Illustrated by Claudia Pilbeam
Elevator doors open to a 2030s revival-deco foyer, complete with black marble floors, vaulted mirror ceilings and chandeliers.
The bellhop beckons.
This is Floor 273, Sandhurst & Stanthorpe Holdings, for which this particular sir has been authorised for. His reproduction suit pockets have been turned out, his bag screened, his various IDs and licenses scrutinised. He is a body worker, a chauffeurone.
This explains his size, taught shoulder-span inside polyester, the contents of his duffel bag. Work-alias too, like the rest. Credits were counted for booking and boarding fees, baggage handling, emergency exit access, elevatorial insurance etc.
‘Thank you again, sir,’ the bellhop drawls. ‘For choosing to travel today with Chrysler Line elevators. We hope to see you in future.’
Stiff, like cheap bourbon.
The chauffeurone exits. The doors close behind him and the whole foyer judders. He struts across the marble. The receptionist is dressed to fit the room, strapped and sequined in 50-year-old fashion. Wrinkled antique mags lie across the desk; she gawks into her computer screen.
The chauffeurone clears his throats. ‘I am here to see Mr Hahn. I am Henry Kissinger.’
The receptionist follows something on the screen, to and fro. ‘Mr Hahn is not here, presently. You’ll have to leave and call in later.’
‘That can’t be—’
‘Mr Hahn is a very busy man,’ sighs the receptionist. ‘He only takes appointments. You’ll have to leave and call in later. Maybe then,’ – she brushes back a blonde lock, casts a thick-lashed look at him – ‘we’ll find time to book you in.’
Kissinger tries a smile. ‘You misunderstand.’ He holds out his practicing license. ‘Mr Hahn is the one who made the appointment.’
The receptionist takes the card, looks him up and down. ‘Aughta fuckin said, Henry Kissinger.’ She hits a button. ‘Joe, you hear me? Joe, get up. The chauffeurone’s here.’ She slides the license back. ‘He’ll be in his office.’
Kissinger takes it. ‘Thank you.’
Crystal chandeliers rattle as the elevator goes by.
Her eyes flicker over him again. Through mascara, they are palest green, like the last sip of chardonnay in the bottle. ‘It’s last on the right,’ she says.
That it is, with a plaque engraved J. S. Hahn, Esquire.
There are dozens of plaques on the dozens of identical black doors Kissinger has passed, but polished without names, they are mirrors. Warm brandy eyes glance back at him. Kissinger smooths polyester creases. He traces the hipflask in his pocket.
Just a little wouldn’t hurt, would it?
No, get paid first.
That elevator cost was enough.
No use continuing to be behind on rent.
But that’s it, what he needs to be – men like Hahn always fancy a brandy. In fact, there’s already a drink in his hand. Ice catches what small light there is in the office.
‘Ah, just who I was waiting to see,’ Mr Hahn chuckles. ‘Sit.’
He himself reclines in a red velveteen chair, behind an arcing synth-wood desk. The window behind him plays sunsets over 2000s New York cityscapes.
It all begins with familiar pomp.
‘I have a business function tonight,’ motions Mr Hahn. ‘Upper stratos, Floor 2-kay-somethin. Everyone who’s anyone in Even Newer York will be there: Silicons, Moonheads, even the Governor of our fair hive of Connecticut. So, what happens the day before? My usual throws his back out.’ Mr Hahn throws back the rest of his drink. ‘And then the agency wants me to pay property damages.’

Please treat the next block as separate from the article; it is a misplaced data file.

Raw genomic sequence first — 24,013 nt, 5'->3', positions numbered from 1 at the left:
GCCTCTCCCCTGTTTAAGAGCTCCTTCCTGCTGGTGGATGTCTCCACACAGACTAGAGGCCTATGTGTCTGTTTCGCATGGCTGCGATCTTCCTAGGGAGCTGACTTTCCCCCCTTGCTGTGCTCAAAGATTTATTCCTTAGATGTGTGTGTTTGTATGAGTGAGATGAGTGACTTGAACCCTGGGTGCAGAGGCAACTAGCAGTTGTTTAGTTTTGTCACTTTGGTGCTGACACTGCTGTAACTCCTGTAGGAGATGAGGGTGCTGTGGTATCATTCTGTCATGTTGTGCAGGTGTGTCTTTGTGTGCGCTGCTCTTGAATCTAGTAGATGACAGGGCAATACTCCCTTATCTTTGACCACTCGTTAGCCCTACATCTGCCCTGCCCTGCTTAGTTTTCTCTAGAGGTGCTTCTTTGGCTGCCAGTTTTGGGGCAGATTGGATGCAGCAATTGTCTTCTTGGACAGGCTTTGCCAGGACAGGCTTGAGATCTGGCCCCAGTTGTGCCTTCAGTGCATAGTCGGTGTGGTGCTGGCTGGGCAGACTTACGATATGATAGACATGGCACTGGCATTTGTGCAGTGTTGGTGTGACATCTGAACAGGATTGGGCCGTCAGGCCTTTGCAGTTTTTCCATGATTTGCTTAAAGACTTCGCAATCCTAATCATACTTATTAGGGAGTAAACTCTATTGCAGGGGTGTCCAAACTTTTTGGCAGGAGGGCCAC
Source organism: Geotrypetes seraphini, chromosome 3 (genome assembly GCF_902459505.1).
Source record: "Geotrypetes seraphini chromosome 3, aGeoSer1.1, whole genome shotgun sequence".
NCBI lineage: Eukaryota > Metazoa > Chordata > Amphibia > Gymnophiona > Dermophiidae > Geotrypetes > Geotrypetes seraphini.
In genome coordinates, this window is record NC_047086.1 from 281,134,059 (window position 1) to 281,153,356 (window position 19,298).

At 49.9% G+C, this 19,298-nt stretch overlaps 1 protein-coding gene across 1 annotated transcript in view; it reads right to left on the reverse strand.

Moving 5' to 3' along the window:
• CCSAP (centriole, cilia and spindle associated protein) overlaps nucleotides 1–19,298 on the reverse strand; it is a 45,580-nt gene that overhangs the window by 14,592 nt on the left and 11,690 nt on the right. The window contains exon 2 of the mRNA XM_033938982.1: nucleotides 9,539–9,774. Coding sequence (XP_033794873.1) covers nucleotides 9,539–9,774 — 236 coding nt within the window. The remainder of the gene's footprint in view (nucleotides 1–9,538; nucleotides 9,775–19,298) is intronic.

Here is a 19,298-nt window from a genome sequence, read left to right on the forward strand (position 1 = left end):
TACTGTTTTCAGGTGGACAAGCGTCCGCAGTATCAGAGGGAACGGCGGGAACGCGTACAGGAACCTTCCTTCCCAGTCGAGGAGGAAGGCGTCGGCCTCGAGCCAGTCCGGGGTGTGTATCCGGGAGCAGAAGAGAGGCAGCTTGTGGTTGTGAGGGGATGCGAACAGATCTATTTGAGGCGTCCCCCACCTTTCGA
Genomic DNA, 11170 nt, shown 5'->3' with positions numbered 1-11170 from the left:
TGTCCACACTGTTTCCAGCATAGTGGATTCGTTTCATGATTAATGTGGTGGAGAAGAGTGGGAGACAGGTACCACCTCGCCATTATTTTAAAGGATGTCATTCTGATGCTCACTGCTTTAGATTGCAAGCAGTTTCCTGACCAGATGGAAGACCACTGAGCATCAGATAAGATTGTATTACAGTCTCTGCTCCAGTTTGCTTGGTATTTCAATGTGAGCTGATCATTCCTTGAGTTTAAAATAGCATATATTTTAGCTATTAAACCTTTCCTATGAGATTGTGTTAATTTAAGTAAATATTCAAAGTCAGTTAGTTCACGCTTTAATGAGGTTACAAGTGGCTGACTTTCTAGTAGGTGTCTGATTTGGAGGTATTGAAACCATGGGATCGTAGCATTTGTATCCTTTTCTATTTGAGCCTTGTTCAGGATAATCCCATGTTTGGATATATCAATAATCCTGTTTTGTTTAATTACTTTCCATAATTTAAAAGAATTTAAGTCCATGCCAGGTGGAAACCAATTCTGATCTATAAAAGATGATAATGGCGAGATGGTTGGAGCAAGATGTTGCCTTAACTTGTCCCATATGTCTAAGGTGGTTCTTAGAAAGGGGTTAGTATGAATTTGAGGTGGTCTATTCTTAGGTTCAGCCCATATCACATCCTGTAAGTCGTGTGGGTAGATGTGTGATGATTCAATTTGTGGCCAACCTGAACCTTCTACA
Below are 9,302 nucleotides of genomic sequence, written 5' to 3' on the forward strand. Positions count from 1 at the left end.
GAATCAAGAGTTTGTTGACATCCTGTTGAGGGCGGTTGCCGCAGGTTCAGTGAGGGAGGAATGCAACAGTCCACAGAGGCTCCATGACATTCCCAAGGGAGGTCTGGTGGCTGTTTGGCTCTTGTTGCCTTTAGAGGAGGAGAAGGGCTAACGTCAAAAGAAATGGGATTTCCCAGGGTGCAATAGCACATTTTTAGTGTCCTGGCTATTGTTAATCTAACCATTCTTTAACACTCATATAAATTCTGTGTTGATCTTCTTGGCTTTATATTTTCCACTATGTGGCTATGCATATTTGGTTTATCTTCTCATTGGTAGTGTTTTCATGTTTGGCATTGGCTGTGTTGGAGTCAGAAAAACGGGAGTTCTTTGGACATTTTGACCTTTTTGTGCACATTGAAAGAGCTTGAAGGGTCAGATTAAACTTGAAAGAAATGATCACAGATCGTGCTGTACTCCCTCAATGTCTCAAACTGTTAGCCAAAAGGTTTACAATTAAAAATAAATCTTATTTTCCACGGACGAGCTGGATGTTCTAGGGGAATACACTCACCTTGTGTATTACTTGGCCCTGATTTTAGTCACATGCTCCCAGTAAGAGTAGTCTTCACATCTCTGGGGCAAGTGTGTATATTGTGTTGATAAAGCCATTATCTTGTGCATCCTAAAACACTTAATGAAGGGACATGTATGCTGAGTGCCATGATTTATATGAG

The desk whirrs. Another full glass appears, golden in twilight.
Some kind of algal-whisky.
Kissinger blinks through the smell. He unzips his duffel bag and passes a portfolio across the desk. ‘As you can see, sir, I am able to dress to a great number of occasions and themes.’
Mr Hahn thumbs through the photos. ‘This is good. I like this one. Could work.’ He throws one back: Kissinger topless in tie-dye flares. ‘Tell me, where do you get these outfits from?’ Hahn grins. ‘Something on the side?’
‘No, sir, I make them in my spare time.’
‘That’s nice, very nice. You independent types always keep things interesting.’ Mr Hahn claps his hands. ‘Time to strip. Ready to see the goods.’
Kissinger stands to oblige. ‘Of course, sir. Seeing is believing.’
Hahn downs another mouthful.
Kissinger removes everything, down to jocks and garter belt. He folds it over chair, takes a step back.
Mr Hahn clears his throat. ‘Gimme a light.’
His desk whirrs. A lit cigar appears.
Hahn bangs on the desk. ‘The other kind.’ He takes it anyway.
A synth-wood latch opens on Kissinger’s side. A deskineer emerges with a hand-torch. Mr Hahn orders the child around as they circle Kissinger, who turns and flexes each and every muscle as they are illuminated.
‘I said abs then glutes, not quads,’ barks Hahn. He throws a half-empty glass and misses. Once the reviewing process has finished, the child picks it off the carpet and takes it with them back into the desk.
‘Faulty piece o’ shit.’ Mr Hahn reclines further. ‘So, what’s the going rate?’
Kissinger details them.
‘Nice, very nice. Cheaper than agency, of course, which’ – Hahn gestures to the room – ‘is why I’m hiring you in the fuckin first place.’ He presses something under the desk. ‘Did you hear that, Delilah? It’s a done deal. Wire the credits for, uh—’ He runs his tongue round his mouth.